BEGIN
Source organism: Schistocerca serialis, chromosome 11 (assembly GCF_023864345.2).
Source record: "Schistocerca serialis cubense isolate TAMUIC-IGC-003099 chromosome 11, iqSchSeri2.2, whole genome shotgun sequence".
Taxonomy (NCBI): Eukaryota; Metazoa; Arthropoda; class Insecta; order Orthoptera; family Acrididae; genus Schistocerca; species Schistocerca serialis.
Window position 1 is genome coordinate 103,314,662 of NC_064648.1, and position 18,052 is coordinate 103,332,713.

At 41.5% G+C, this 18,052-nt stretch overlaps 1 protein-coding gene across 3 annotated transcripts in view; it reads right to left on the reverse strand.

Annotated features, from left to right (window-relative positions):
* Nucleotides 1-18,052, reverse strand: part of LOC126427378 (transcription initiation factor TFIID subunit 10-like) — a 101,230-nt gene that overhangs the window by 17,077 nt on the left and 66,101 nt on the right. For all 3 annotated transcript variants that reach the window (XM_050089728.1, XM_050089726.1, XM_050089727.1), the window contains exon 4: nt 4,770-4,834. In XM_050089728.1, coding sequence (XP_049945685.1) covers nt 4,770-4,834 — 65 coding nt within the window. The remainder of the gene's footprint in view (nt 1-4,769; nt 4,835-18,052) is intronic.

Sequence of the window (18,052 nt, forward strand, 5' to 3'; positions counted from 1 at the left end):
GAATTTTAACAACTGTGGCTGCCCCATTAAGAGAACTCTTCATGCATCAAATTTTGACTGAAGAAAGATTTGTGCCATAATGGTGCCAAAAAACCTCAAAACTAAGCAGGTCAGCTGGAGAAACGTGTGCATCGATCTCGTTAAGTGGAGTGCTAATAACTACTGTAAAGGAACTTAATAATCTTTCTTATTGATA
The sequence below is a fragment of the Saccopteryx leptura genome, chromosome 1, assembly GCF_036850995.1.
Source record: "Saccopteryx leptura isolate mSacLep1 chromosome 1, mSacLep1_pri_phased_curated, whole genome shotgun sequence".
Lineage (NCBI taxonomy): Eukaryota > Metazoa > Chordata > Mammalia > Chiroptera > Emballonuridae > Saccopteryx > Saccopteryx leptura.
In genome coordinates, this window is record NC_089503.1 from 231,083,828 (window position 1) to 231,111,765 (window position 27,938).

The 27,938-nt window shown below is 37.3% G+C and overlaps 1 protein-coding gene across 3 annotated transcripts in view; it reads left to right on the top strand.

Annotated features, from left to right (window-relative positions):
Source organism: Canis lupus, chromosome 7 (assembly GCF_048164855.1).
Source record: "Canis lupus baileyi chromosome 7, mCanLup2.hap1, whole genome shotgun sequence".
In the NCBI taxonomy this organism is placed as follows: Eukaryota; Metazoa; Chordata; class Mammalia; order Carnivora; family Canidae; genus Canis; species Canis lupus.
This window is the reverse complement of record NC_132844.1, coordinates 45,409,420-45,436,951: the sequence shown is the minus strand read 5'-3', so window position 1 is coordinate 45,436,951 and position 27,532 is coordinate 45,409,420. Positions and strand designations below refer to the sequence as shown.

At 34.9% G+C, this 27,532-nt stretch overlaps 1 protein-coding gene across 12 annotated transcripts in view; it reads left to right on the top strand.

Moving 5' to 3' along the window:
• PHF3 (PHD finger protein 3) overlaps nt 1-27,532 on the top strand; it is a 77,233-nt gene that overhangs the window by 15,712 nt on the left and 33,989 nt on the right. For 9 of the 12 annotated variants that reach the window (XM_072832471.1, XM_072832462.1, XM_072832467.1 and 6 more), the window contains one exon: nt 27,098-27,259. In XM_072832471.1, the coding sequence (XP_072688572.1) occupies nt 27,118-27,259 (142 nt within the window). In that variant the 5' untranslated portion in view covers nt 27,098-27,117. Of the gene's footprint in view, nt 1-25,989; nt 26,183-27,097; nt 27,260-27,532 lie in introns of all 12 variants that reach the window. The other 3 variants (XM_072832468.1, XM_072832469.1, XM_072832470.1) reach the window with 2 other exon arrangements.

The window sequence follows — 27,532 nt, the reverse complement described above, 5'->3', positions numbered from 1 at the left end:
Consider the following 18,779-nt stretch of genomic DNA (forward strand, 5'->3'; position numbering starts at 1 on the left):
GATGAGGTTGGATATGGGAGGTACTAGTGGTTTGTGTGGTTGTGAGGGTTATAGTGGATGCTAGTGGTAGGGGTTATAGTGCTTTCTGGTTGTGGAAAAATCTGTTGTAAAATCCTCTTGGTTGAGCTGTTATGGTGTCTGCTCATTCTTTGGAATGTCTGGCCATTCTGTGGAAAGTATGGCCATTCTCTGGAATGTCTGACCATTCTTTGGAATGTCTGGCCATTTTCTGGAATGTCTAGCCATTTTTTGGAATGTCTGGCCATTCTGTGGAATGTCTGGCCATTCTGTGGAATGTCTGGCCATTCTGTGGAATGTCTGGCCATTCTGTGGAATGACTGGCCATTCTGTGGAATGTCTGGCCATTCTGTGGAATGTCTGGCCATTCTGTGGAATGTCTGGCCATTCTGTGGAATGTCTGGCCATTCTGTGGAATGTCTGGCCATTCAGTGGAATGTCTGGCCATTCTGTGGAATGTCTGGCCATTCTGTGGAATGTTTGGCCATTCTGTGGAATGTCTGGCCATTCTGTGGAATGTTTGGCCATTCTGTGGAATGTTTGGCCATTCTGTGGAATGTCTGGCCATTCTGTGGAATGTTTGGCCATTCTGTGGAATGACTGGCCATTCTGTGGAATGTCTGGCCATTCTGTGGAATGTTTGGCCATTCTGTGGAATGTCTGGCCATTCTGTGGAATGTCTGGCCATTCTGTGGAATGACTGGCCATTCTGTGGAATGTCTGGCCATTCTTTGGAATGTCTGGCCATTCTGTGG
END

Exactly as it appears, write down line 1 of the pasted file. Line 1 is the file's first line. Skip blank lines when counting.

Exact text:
Source organism: Schistocerca serialis, chromosome 11 (assembly GCF_023864345.2).